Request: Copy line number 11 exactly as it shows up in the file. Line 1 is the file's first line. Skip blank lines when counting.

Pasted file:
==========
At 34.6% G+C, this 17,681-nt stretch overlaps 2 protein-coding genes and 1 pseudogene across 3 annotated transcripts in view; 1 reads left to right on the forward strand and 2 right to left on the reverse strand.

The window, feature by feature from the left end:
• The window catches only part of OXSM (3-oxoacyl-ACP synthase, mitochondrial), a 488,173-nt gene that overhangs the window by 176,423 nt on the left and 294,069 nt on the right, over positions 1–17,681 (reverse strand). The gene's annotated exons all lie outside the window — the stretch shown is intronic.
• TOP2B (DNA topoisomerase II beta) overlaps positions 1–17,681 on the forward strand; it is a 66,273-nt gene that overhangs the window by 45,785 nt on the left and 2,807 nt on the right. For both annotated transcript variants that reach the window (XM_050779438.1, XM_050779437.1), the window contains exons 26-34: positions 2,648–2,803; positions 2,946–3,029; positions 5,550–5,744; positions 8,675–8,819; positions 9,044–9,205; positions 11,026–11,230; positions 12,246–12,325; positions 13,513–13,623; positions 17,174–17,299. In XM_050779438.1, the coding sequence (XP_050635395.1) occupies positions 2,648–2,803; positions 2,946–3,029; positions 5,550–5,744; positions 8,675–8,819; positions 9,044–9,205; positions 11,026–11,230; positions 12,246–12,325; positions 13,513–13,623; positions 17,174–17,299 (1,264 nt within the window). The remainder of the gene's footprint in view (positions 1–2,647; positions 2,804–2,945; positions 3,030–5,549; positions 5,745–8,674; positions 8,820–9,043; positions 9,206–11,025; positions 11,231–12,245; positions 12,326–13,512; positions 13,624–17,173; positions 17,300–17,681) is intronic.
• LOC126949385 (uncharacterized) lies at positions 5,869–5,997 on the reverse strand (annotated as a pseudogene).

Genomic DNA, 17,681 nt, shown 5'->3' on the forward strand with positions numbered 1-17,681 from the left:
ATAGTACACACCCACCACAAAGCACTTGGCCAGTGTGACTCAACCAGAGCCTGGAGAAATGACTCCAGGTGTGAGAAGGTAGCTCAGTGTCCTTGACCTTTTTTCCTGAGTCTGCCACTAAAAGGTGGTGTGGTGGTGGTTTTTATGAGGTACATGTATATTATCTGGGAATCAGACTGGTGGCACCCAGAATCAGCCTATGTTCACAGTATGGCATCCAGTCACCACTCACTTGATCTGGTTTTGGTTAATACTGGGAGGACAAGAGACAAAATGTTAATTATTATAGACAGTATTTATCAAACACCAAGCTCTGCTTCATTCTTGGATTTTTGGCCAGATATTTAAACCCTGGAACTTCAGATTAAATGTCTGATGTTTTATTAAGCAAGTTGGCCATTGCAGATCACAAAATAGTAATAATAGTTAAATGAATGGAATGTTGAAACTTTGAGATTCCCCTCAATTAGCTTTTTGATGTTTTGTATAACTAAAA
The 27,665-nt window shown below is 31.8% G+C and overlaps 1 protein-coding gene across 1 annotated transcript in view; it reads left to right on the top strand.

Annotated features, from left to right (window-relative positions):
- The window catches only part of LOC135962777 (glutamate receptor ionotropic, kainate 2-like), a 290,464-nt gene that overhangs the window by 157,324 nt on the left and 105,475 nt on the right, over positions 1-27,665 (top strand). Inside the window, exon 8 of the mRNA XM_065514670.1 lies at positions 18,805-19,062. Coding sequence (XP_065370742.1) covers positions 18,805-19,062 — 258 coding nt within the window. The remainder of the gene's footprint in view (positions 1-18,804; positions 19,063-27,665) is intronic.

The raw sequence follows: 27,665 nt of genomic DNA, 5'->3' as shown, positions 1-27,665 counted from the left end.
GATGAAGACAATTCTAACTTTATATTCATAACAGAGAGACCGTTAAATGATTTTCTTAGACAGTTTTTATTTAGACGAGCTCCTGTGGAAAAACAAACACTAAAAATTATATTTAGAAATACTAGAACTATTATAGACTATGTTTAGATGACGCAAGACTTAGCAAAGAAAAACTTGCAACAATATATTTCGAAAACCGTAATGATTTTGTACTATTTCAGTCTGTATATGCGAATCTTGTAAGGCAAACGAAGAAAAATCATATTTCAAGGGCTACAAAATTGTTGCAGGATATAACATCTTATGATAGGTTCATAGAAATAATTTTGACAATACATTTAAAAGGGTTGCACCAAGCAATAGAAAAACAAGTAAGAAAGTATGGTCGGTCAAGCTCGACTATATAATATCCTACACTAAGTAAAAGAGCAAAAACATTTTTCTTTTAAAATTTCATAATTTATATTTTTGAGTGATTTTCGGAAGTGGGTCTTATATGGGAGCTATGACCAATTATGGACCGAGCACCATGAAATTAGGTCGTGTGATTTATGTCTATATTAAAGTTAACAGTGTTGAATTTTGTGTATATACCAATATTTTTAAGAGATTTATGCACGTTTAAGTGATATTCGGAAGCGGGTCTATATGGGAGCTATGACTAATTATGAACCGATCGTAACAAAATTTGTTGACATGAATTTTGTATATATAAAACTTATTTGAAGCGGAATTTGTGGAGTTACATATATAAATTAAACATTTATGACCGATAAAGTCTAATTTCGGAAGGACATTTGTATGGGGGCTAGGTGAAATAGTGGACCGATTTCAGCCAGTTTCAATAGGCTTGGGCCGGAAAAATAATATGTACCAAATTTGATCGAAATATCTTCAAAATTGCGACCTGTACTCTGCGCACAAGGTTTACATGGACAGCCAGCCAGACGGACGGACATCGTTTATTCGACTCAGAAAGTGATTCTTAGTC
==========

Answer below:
The raw sequence follows: 27,665 nt of genomic DNA, 5'->3' as shown, positions 1-27,665 counted from the left end.